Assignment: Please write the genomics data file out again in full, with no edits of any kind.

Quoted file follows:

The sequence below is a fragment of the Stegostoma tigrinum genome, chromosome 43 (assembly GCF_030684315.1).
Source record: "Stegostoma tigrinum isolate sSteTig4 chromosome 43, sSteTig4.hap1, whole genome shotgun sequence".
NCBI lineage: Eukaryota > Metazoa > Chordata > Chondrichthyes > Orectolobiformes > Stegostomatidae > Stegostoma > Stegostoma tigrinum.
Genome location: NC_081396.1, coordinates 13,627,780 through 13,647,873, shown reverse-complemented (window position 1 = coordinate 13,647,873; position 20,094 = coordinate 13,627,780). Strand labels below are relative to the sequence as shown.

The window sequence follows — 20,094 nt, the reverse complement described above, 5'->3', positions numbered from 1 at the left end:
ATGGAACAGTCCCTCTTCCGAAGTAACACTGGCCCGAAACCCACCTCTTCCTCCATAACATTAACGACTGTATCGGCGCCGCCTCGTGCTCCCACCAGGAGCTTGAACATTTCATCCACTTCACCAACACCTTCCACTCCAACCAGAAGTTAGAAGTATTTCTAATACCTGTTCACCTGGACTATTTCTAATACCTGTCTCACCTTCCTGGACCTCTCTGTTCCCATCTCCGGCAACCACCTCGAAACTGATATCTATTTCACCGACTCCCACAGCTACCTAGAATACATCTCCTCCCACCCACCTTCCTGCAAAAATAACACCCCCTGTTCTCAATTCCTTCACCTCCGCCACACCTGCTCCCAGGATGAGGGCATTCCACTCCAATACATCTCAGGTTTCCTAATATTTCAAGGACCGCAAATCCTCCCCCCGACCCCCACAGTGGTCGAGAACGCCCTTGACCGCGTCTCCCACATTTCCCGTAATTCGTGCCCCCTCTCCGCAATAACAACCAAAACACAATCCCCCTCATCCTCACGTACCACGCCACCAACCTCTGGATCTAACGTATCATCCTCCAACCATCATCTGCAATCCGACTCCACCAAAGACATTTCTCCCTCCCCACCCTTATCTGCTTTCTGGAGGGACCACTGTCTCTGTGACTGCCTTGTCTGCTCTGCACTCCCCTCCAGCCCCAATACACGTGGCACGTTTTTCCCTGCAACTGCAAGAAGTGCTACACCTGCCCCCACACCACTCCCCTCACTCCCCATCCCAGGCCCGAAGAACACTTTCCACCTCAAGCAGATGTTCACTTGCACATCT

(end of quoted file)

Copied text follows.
The sequence below is a fragment of the Stegostoma tigrinum genome, chromosome 43 (assembly GCF_030684315.1).
Source record: "Stegostoma tigrinum isolate sSteTig4 chromosome 43, sSteTig4.hap1, whole genome shotgun sequence".
NCBI lineage: Eukaryota > Metazoa > Chordata > Chondrichthyes > Orectolobiformes > Stegostomatidae > Stegostoma > Stegostoma tigrinum.
Genome location: NC_081396.1, coordinates 13,627,780 through 13,647,873, shown reverse-complemented (window position 1 = coordinate 13,647,873; position 20,094 = coordinate 13,627,780). Strand labels below are relative to the sequence as shown.

The window sequence follows — 20,094 nt, the reverse complement described above, 5'->3', positions numbered from 1 at the left end:
ATGGAACAGTCCCTCTTCCGAAGTAACACTGGCCCGAAACCCACCTCTTCCTCCATAACATTAACGACTGTATCGGCGCCGCCTCGTGCTCCCACCAGGAGCTTGAACATTTCATCCACTTCACCAACACCTTCCACTCCAACCAGAAGTTAGAAGTATTTCTAATACCTGTTCACCTGGACTATTTCTAATACCTGTCTCACCTTCCTGGACCTCTCTGTTCCCATCTCCGGCAACCACCTCGAAACTGATATCTATTTCACCGACTCCCACAGCTACCTAGAATACATCTCCTCCCACCCACCTTCCTGCAAAAATAACACCCCCTGTTCTCAATTCCTTCACCTCCGCCACACCTGCTCCCAGGATGAGGGCATTCCACTCCAATACATCTCAGGTTTCCTAATATTTCAAGGACCGCAAATCCTCCCCCCGACCCCCACAGTGGTCGAGAACGCCCTTGACCGCGTCTCCCACATTTCCCGTAATTCGTGCCCCCTCTCCGCAATAACAACCAAAACACAATCCCCCTCATCCTCACGTACCACGCCACCAACCTCTGGATCTAACGTATCATCCTCCAACCATCATCTGCAATCCGACTCCACCAAAGACATTTCTCCCTCCCCACCCTTATCTGCTTTCTGGAGGGACCACTGTCTCTGTGACTGCCTTGTCTGCTCTGCACTCCCCTCCAGCCCCAATACACGTGGCACGTTTTTCCCTGCAACTGCAAGAAGTGCTACACCTGCCCCCACACCACTCCCCTCACTCCCCATCCCAGGCCCGAAGAACACTTTCCACCTCAAGCAGATGTTCACTTGCACATCT